Teaching EAL learners with Movie/TV Dialogues: A Report

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By Tanya Cowie

Watch the presentation recording from BC TEAL 2021 Image & Inspiration Conference at https://pheedloop.com/BCTEAL2021/virtual/?page=sessions&section=SESYISSN5ZWCWIGD5 (accessible for 2021 conferenece attendees)

The yearly BC TEAL conference is always inspiring, and this year I was especially excited about Jason Ji’s presentation on “Teaching EAL learners with Movie/TV Dialogues”. Jason packed a lot in his presentation as he went through the theories of why video and TV are so engaging for students, how to find clips on grammar issues/expressions and how to merge clips together.  

When Jason was young, an EAL learner himself, it was the bits and pieces of English in videos and movies that stuck with him. Then, when he did grad studies in Cognitive Psychology, he learned the theories behind this:

Interesting Theories

The Dual Coding theory (Clark and Paivio, 1991) says that when we process verbal and visual input together, we have two ways of internalizing the stimuli, and this helps us with recall. From a pedagogical perspective, if students are exposed to both visual and verbal, they will remember.

The Emotional Memory Theory or Flashbulb memory Theory (Kensinger, 2009; Lerner and Keltner, 2000) affirms that we remember better when we are emotionally activated. If something is funny or traumatic, we recall it better.

The Elaboration theory (Hamilton, 2004) states that adding plot elements makes it easier to remember. Stories in novels and movies are great for this.

How Jason uses video in class

Jason uses video in his class by showing clips to teach grammar tenses, modals, phrasal verbs, idioms, collocations and even the academic word list. He finds scenes in TV and movies that use a specific grammar point or expression, and then splices the scenes together, adding captions. Jason used “supposed to” as an example, spliced several scenes together, and this allowed students to see the specific uses in context. This can be housed on Moodle, Blackboard or Canvas.

Finding clips

These websites have great clips that make it easy to find specific teaching points.

  • GetYarn.io  (short clips and has a big data base)  
  • PlayPhrase.me (clips are longer, so more context)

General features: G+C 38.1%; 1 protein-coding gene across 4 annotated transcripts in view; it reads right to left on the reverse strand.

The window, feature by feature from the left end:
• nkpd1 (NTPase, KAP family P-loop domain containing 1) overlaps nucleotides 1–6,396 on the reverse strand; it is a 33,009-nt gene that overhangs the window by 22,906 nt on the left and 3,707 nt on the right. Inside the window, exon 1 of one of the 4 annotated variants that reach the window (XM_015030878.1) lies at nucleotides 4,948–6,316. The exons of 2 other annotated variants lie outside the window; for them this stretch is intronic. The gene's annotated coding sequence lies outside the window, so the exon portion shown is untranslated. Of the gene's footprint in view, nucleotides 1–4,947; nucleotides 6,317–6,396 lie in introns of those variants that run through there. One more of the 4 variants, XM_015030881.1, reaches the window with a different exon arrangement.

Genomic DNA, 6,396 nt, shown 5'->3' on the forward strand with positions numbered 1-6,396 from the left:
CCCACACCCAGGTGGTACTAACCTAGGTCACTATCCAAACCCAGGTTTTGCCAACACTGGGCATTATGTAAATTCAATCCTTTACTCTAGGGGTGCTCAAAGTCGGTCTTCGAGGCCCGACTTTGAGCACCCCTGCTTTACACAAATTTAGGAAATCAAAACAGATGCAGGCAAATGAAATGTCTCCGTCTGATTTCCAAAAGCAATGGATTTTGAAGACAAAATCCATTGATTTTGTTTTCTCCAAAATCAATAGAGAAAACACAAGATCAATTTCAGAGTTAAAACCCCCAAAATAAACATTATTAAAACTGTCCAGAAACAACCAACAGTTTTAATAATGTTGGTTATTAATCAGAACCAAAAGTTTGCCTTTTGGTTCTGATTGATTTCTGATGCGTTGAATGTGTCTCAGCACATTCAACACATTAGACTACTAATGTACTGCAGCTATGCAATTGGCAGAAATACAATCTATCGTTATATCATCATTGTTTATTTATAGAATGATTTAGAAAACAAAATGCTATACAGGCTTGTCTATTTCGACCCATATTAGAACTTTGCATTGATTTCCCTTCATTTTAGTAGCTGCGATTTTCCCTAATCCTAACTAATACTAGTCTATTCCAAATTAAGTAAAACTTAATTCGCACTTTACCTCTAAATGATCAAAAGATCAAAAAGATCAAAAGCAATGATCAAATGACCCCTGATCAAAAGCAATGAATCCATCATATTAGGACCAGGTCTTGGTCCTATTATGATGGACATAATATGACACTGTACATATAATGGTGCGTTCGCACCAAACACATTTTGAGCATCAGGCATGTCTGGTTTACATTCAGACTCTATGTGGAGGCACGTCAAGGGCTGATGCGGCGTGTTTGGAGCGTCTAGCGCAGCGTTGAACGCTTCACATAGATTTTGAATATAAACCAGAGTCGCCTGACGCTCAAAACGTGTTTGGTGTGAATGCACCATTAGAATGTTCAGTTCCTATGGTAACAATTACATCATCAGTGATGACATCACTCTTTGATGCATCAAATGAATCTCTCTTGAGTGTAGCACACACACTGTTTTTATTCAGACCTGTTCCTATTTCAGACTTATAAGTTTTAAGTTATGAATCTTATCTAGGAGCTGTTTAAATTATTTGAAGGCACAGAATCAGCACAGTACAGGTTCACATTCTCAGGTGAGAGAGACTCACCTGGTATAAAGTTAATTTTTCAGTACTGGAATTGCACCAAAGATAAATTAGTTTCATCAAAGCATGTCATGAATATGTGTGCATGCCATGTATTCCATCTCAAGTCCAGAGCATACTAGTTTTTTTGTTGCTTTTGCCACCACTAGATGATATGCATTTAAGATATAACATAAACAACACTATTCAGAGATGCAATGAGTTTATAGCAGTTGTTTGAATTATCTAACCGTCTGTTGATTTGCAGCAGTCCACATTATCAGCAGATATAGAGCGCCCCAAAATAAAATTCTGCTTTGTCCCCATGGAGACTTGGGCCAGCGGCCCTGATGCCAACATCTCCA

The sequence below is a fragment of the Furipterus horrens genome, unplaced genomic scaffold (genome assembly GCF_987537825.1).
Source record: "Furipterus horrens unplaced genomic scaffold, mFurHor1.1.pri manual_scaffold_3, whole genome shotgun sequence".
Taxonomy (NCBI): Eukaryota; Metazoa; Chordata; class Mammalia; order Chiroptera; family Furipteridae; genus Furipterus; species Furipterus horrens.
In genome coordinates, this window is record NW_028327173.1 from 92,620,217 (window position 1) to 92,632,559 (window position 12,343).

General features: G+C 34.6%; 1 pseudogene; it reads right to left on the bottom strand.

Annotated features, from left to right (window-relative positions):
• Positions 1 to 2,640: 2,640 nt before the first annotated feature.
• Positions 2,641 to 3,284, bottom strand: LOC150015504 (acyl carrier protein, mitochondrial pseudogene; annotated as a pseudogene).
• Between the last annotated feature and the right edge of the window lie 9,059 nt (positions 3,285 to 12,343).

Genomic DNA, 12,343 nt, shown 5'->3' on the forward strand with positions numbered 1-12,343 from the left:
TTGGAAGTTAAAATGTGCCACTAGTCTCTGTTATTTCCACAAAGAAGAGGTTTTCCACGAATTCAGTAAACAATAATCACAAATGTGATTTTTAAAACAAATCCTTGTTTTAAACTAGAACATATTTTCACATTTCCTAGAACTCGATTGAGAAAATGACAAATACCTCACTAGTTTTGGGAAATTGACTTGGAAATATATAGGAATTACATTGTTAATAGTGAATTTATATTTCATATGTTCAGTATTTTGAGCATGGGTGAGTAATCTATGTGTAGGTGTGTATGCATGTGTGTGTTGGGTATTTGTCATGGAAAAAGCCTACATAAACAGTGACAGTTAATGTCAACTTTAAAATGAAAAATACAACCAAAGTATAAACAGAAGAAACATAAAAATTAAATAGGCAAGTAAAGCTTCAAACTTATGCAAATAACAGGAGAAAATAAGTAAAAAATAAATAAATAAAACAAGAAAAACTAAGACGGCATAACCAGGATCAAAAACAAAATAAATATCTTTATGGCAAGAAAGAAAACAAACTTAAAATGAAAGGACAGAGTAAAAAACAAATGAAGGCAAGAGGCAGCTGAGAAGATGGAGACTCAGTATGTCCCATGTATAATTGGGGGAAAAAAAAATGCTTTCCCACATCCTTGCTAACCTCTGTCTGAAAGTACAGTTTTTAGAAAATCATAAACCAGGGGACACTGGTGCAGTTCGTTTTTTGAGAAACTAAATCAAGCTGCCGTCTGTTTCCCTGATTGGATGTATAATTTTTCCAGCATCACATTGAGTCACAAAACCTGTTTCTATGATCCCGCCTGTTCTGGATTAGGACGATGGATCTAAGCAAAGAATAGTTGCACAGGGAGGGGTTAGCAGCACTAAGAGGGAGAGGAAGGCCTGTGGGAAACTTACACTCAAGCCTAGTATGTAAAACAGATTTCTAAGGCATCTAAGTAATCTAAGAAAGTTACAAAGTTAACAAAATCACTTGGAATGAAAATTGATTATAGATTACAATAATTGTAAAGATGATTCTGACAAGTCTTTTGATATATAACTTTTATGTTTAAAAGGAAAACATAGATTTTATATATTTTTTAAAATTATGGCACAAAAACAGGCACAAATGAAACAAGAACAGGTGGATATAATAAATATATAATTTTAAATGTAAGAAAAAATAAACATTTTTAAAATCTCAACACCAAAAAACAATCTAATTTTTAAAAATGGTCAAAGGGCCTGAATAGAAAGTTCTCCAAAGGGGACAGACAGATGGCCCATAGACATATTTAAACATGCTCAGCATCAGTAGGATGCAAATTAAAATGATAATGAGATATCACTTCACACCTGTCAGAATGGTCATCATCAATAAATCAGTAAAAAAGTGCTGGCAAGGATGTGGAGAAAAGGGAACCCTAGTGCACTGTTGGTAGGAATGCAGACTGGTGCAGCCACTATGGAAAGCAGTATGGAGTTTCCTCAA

• Quodb.com (gives an expression in movies, and at what time it is used. Then, go to utube or Netflix to find it.
  • Pixabay.com (vector images you can use to overlay onvideos. For example, in Jason’s lesson, “on the house”, he had an image of a house on a video of him explaining the expression, then spliced it with other videos that used “on the house” in context.)

Video Editing

To splice videos together, go to:

Challenges & Concerns

Some of the clips are quite short, yet still activate prior knowledge and make it memorable. Pedagogically, the longer clips are better as show more context.

Bringing video into class is not only fun for students but gives them context, pronunciation and best of all, an effective way to recall new expressions. Jason did warn this whole process can be time-consuming and addictive! But fun for both students and instructors!  

To read more about memory and learning, read this article about Jason Ji’s work, Get smart better.

How do you help your students remember concepts? Do you use video in your class? Leave a comment below to shar your experience!

References

Clark, J. M., & Paivio, A. (1991). Dual coding theory and education. Educational Psychology Review, 3(3), 149-170.

Hamilton, R. (2014). The effect of elaboration on the acquisition of conceptual problem-solving skills from prose. The Journal of Experimental Education, 59, 5-17.

Ji, J. (2021, April 16). Teaching EAL learners with Movie/TV Dialogues [Recorded presentation]. BC TEAL Portal Access | Image & Inspiration. https://pheedloop.com/BCTEAL2021/virtual/?page=sessions&section=SESYISSN5ZWCWIGD5

Kensinger, E. A. (2009). Remembering the Details: Effects of Emotion. Emot Rev, 1(2), 99-1113.

Lerner, J., & Keltner, D. (2000). Beyond valence: Toward a model of emotion-specific influences on judgment and choice. Cognition and Emotion14(4), 473-493.

Author’s Bio: Tanya Cowie

Tanya has been teaching EAL for over 25 years and is currently teaching in the Pathways program at VCC. She is a lifelong learner and has interests in Intercultural Communication, Anti-racism, Film and EAL Pedagogy. Tanya has a certificate in Intercultural Studies from UBC, is an IDI Qualified administrator and a SIETAR BC board member.

Webinar on Webinars: a report

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By Azzam Premji

Beth Konomoto, a language instructor at Camosun College, provided a timely Webinar on how to run Webinars for all video conferencing platforms, such as BigBlueButton. This BC TEAL Webinar took place before the pandemic hit Canada, and many ESL programs went virtual. Apart from being a self-confessed music and computer geek, Konomoto also furnishes some useful nuggets of information on how to run a successful Webinar: namely team-work, overcoming technical obstacles and engaging the participants.

Team-work